Document Type


Degree Name

Doctor of Philosophy (PhD)


Geography & Environmental Studies

Program Name/Specialization

Human Geography


Faculty of Science

First Advisor

Dr. Alison Blay-Palmer

Advisor Role



Grounded in political ecology and the ecological humanities, the aim of this research is to examine the Bee City movement as a conservation engagement strategy at the municipal level. While pollinator research occurs from a variety of perspectives – biology, entomology, phylogeny, ecology, and agricultural sciences - social engagement strategies and the human dimensions of pollinator conservation have yet to be widely investigated. This research questions if these strategies put in place, and contribute to, important political and socio-ecological mechanisms in the local context. Through a collective case study methodology, this research points to the Bee City movement as a way to operationalize a whole-of-community approach to conservation efforts. For some Bee Cities, starting where they are may include, or may not challenge, activities that reproduce existing detrimental conditions – for example, those that perpetuate a unidimensional view of pollination. However, the Bee City approach fosters a community of learning and creates the space for multi-species connections in the spirit of Leopold’s land ethic. From a human geography perspective, this approach can help move us toward place-based communities grounded in eco-social justice and reciprocity. By enhancing the theory of diverse economies, the Bee City case study shows how actually existing work can provide value which deprioritizes market interests for a more holistic understanding of economic value and help to inform policy, prioritize and legitimize unpopular projects, advance existing priorities, and enhance public engagement. In this work, Bee Cities can serve to move us towards a better understanding of our interconnectedness with other members of the biotic community. Theoretically, this research has identified an important relationship between the environmental humanities and political ecology literatures, in particular, an integration of the two literatures to strengthen and enhance both at the intersection of power. It has shown how more porous boundaries within and between disciplines serve to enhance a whole-of-community approach by reframing existing knowledge and shifting how knowledge is enacted (praxis). Finally, this research shows that Bee Cities can act as a catalyst for hopeful action, moving us ever forward towards a future where we, and our more-than-human community members, can thrive.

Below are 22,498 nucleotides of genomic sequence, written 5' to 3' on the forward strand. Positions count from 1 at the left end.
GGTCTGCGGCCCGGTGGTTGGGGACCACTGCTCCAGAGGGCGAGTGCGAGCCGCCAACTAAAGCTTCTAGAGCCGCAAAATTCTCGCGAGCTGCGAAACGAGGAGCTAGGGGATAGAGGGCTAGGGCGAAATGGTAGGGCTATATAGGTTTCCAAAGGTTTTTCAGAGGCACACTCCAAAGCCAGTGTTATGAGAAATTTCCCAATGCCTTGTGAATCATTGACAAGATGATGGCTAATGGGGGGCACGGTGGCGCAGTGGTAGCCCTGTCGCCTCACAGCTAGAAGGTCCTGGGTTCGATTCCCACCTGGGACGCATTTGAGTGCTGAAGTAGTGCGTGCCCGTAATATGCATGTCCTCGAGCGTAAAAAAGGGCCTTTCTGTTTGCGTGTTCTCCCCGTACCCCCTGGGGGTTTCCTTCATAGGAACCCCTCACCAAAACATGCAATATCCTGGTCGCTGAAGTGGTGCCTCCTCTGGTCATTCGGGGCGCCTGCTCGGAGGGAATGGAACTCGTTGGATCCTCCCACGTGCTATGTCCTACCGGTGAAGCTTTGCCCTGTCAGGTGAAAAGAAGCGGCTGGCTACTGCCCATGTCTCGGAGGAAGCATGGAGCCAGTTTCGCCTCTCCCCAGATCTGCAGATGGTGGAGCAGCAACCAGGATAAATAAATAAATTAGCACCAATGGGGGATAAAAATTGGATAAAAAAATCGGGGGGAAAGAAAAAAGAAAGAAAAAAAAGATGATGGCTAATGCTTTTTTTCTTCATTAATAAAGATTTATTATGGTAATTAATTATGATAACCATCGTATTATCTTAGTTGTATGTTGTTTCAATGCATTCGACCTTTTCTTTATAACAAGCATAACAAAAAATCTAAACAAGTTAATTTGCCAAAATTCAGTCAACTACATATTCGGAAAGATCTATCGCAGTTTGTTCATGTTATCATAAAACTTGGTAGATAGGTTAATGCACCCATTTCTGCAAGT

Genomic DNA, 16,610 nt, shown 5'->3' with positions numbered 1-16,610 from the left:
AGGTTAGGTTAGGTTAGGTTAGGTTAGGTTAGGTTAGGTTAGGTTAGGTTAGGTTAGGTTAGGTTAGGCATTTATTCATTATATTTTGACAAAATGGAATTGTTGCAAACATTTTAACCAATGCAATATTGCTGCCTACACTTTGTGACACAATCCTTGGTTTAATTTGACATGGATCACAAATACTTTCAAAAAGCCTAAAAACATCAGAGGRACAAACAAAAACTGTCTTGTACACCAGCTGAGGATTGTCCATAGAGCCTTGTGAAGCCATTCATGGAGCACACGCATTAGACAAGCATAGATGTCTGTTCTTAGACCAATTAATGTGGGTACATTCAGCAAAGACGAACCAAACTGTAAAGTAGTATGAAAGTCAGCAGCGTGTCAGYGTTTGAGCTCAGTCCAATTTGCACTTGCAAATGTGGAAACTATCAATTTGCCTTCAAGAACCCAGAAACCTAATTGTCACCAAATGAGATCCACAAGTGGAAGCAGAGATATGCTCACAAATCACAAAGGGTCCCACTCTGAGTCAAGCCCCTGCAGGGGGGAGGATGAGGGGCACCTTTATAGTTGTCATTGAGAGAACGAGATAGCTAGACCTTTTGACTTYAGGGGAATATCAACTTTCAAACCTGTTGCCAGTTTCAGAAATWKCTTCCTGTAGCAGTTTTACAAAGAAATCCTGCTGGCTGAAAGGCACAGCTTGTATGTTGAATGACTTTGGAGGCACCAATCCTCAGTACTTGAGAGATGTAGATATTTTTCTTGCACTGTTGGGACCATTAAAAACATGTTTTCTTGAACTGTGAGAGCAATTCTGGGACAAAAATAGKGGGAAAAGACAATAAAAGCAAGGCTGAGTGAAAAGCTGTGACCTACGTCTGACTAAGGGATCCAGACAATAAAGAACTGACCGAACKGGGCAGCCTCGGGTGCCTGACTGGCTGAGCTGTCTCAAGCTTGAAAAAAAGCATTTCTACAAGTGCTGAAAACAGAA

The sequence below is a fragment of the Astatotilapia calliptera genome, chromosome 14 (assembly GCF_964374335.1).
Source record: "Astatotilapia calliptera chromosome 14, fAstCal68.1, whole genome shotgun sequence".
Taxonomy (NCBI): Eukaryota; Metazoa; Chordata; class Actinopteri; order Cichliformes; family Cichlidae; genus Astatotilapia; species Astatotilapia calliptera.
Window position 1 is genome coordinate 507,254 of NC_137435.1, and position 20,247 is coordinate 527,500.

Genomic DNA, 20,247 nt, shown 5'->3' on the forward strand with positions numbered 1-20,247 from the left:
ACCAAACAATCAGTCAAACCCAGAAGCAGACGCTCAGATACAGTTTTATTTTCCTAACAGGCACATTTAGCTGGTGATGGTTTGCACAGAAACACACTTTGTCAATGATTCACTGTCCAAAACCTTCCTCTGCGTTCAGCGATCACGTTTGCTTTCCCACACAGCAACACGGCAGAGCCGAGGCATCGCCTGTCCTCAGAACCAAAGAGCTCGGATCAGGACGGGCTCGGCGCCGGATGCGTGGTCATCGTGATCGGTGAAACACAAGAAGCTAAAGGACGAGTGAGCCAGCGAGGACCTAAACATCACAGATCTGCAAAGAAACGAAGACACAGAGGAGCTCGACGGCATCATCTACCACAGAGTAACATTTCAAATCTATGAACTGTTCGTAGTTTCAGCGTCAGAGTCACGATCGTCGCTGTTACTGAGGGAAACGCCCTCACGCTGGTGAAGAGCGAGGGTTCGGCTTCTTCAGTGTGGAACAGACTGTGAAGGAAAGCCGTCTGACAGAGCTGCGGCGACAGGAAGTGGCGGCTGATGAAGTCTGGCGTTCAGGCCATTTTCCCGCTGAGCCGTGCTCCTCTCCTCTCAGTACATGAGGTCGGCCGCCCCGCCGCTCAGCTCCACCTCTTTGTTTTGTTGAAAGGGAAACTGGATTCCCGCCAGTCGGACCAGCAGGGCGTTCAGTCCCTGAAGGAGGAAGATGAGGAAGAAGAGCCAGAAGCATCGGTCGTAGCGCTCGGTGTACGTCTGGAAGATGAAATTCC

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Convocation Season